Let's Explore Virtual Machines


Server virtualization is a fairly recent movement but is becoming mainstream as IT administrators quickly realize that virtualization equates to utilization. Many server arrays, until recent times, were dedicated to perform a basic mission critical function. This meant that the average utilization of the hardware was as low as 20%. With the introduction of virtualization, the same server hardware can be utilized at 60-85% capacity and even higher. This allows for less hardware duplication and greater utilization of the server hardware that is placed in service.

There are many suppliers of virtualization software. Some configurations run in the place of a server operating system. Others install within the host server operating system as an application. Each guest operating system has use of hardware or host resources. The virtualization software manages this access and utilization. This website is hosted on a VPS account which is a Virtual Private Server. My entire family of websites are hosted within a virtual machine created on a Linux server.

So why should you, as a PC user, care about virtualization. Simple! Because virtualization software is available for your PC. There are many providers of virtualization software. For a comparison of some of the offerings, visit this link:


Some offerings are proprietary and can cost as much as a few hundred dollars. Other offerings are Open Source and are free for personal use. One such free for personal use offering is VirtualBox. I became interested in virtualization for one main reason. As a philosopher, I do quite a bit of research. In my early years this involved hours at local and sometimes not so local libraries. With the advent of broadband, much of my research is now conducted from the comfort of my study in front of my computer. However, some of the links I would follow seeking relevant information would infect my PC and leave me with quite a mess on my hands. In the early days of my PC use, I was uninitiated to the many ways I could protect my computer and facilitate recovery if my computer did become infected.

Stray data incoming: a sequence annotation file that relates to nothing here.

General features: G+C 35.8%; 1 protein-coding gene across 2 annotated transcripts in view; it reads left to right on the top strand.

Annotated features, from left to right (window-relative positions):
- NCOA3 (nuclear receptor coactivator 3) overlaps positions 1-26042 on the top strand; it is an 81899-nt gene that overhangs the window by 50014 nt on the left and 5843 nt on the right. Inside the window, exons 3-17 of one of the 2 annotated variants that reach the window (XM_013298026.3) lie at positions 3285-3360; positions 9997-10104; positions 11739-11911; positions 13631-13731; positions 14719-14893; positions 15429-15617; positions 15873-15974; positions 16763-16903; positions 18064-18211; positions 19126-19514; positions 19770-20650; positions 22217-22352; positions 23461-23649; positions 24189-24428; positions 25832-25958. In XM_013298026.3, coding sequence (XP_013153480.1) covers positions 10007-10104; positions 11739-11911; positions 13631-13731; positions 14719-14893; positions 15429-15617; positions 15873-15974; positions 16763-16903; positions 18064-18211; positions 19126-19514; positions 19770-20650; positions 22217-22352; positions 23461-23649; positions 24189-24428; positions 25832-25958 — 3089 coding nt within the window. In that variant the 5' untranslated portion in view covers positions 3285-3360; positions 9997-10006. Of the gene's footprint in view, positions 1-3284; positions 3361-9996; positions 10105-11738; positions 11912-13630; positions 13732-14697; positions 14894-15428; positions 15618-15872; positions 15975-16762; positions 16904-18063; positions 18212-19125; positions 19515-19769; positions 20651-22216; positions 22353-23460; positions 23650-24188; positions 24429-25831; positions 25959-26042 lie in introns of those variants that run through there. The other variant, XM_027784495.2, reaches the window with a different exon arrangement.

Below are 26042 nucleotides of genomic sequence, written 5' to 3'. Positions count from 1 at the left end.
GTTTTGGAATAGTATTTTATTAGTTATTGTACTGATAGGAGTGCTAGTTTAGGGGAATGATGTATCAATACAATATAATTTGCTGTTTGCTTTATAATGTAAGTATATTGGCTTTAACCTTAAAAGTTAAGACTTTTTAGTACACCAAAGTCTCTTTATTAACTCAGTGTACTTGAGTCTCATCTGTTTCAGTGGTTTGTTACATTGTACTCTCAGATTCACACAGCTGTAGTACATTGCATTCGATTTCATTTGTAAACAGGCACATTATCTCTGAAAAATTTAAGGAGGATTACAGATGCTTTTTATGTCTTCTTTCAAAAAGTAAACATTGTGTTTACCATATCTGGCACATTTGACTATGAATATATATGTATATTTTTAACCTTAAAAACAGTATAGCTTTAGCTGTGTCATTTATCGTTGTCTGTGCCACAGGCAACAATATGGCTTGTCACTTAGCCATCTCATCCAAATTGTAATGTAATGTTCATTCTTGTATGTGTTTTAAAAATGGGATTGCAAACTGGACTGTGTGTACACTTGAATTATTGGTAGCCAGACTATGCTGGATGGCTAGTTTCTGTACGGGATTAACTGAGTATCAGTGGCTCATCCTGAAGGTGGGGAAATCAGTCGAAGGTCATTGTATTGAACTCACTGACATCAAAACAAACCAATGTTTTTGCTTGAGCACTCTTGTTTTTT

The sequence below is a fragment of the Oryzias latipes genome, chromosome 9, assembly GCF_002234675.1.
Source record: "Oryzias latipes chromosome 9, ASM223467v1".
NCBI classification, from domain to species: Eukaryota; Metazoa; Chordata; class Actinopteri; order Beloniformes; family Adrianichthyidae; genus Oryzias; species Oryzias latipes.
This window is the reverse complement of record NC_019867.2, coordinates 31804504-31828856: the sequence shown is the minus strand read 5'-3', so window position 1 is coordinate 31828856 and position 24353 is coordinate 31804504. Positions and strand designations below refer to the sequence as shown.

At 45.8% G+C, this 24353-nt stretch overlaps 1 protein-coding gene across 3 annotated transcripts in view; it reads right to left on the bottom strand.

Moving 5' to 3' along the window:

Enter virtual machines. The beauty of a virtual machine is that its file system is completely isolated from the host operating system. The guest operating system's virtual drive is seen as a single file with an alien file extension by the host operating system (in the case of VirtualBox, a .vdi extension). Additionally, I further protected the guest operating system by choosing a version of Linux since most malware is written to attack Microsoft Operating Systems. I began exploring Linux Mint with the 4.0 release and have been very pleased with it. It is by far the most stable operating system I have ever used.


Follow this link to visit the VirtualBox website:


Follow this link to visit the Linux Mint website:


Support Documents

These support documents should be useful to anyone who chooses to implement the Macrium Reflect Disc Image Restore Solution or the VirtualBox/Linux Mint Safe Browsing Solution.